Is NCL efficient (time and memory) enough to handle large datasets?

The short answer is "Yes."

Of course, the running time depends on exactly how big the dataset is. NCL's character matrix parsing speed is about as fast as PAUP*'s parsing (and we NCL writers are very proud of that), and its tree reading is slower that PAUP's but not terribly slow.

v2.1 and later are much more efficient than previous versions. On a 2.6GHz i386 MacBook (with 4GB of RAM), Mark Holder obtained the following benchmark results for parsing a file (with comparisons to previous versions of NCL and PAUP* for reference):

Why are the error messages that NCL generates because of invalid files so crystal-clear and helpful?

Because NCL rocks!

Seriously, we do try hard to make the error messages helpful and have them accurately describe where the error occurs. This is definitely a strength of the library, and we strive to maintain it. Please let us know if you find a file that generates cryptic/unhelpful error messages (Also see Why do the error messages that NCL generates because of invalid files have the wrong column number?)

Why do the error messages that NCL generates because of invalid files have the wrong column number?

So despite our generally rockin' error messages, there are some warts. It is tough to get accurate column numbers for errors. We try to support reporting of column numbers of errors because extremely long lines are common in TREES and CHARACTERS blocks. Let us know if you find misleading column numbers (check tab characters, first; NCL counts characters since the last newline. A tabstops are assumed to be set to 4, but this is admittedly arbitrary.

Why is there a special NxsString class?

Short answer: convenient appending to strings (including overloads of the "put to" operator).

It is usually considered unsafe to derive from a class (such as std::string) that lacks a virtual destructor. NxsString does not have any additional data members that std::string does not, so we have gotten away with it. It is too late to reverse the decision to bundle a new string class. It is probably best to avoid using it when you don't have to.

Why do some methods take/return a NxsString while others take a std::string ?

At one point we were going to abandon the use of NxsString, so newer functions take and return std::string objects. But we really don't want to break old code, so we are not going to complete the migration away from NxsString just for the sake of consistency of the API.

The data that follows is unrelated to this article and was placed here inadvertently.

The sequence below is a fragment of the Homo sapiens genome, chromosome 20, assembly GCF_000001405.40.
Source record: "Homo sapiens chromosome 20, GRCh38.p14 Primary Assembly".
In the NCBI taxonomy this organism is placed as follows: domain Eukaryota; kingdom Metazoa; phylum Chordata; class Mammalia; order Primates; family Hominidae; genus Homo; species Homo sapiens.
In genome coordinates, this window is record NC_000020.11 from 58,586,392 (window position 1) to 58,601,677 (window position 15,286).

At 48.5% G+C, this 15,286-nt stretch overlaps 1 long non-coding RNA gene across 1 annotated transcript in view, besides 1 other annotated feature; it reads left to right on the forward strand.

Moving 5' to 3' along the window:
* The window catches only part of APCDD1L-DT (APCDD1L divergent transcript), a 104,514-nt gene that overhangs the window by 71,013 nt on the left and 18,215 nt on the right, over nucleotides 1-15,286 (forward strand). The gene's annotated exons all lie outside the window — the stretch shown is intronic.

Sorry about that, we realize that it makes the library harder to use for newer users.

Why don't you use namespaces instead of the Nxs prefix?

No good reason - history and backwards compatibility

Why does NCL include use the "using namespace std;" statement? I don't want all definitions from std in my namespace!

It is only the convenience header ncl.h that does this. Either do not include this file (and simply include the headers of the parts of ncl that you do use), or define a preprocessor macro NCL_AVOID_USING_STD to keep the contents of the std namespace from being "dumped" into your code's namespace.

Why aren't all of the functions/variables that could be declared as "const" actually declared to be "const"?

No good reason - history and backwards compatibility

What is NCL_COULD_BE_CONST all about?

We were trying to declare functions that should be const, but that would break old code. So if you compile NCL without any special preprocessor directives, then NCL_COULD_BE_CONST will be converted to an empty string. But if you compile with the NCL_CONST_FUNCS preprocessor flag defined(-DNCL_CONST_FUNCS for most compilers), then NCL_COULD_BE_CONST will be replaced with the word const.

In short if you want const-correctness checking, make sure that NCL_CONST_FUNCS is defined when you build NCL (the --with-constfuncs argument to configure will do this ), and that NCL_CONST_FUNCS is defined when you build your application.

If you are not obsessive compulsive, don't worry about out it.

Yes, we know that some more functions should be decorated with NCL_COULD_BE_CONST to improve const checking (and yes, it bugs us).

Does NCL support MrBayes' datatype=mixed extension?

Yes. See Dealing with Datatype=Mixed discussion.

Next see Quirks and Gotchas for other common questions

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